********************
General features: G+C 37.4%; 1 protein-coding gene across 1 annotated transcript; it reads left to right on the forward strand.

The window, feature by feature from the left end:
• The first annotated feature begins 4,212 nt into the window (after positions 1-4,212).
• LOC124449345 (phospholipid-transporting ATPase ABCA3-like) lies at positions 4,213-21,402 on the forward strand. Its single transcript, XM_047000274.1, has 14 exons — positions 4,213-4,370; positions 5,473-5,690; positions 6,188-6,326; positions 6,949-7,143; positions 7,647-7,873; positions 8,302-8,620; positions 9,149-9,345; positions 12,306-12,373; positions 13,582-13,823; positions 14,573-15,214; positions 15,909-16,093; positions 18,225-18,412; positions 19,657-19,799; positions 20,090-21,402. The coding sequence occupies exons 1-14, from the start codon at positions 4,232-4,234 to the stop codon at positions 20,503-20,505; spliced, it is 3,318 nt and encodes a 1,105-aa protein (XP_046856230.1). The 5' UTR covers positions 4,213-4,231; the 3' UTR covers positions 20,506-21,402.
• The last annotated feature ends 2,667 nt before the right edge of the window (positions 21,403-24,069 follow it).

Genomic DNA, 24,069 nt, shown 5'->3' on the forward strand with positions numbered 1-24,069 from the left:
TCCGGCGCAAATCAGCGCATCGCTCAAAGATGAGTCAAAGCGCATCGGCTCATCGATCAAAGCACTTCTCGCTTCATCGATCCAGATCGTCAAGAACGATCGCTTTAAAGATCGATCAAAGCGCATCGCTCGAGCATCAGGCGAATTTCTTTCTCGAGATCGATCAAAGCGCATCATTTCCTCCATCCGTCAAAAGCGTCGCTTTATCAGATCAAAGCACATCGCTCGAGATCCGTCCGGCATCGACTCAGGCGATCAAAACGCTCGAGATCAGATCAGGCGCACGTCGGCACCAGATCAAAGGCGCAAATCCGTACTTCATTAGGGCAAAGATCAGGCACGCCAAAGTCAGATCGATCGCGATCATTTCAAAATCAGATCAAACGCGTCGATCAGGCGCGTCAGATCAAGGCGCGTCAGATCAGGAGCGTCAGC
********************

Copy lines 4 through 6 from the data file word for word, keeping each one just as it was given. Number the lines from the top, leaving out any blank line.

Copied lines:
• LOC124449345 (phospholipid-transporting ATPase ABCA3-like) lies at positions 4,213-21,402 on the forward strand. Its single transcript, XM_047000274.1, has 14 exons — positions 4,213-4,370; positions 5,473-5,690; positions 6,188-6,326; positions 6,949-7,143; positions 7,647-7,873; positions 8,302-8,620; positions 9,149-9,345; positions 12,306-12,373; positions 13,582-13,823; positions 14,573-15,214; positions 15,909-16,093; positions 18,225-18,412; positions 19,657-19,799; positions 20,090-21,402. The coding sequence occupies exons 1-14, from the start codon at positions 4,232-4,234 to the stop codon at positions 20,503-20,505; spliced, it is 3,318 nt and encodes a 1,105-aa protein (XP_046856230.1). The 5' UTR covers positions 4,213-4,231; the 3' UTR covers positions 20,506-21,402.
• The last annotated feature ends 2,667 nt before the right edge of the window (positions 21,403-24,069 follow it).

Genomic DNA, 24,069 nt, shown 5'->3' on the forward strand with positions numbered 1-24,069 from the left: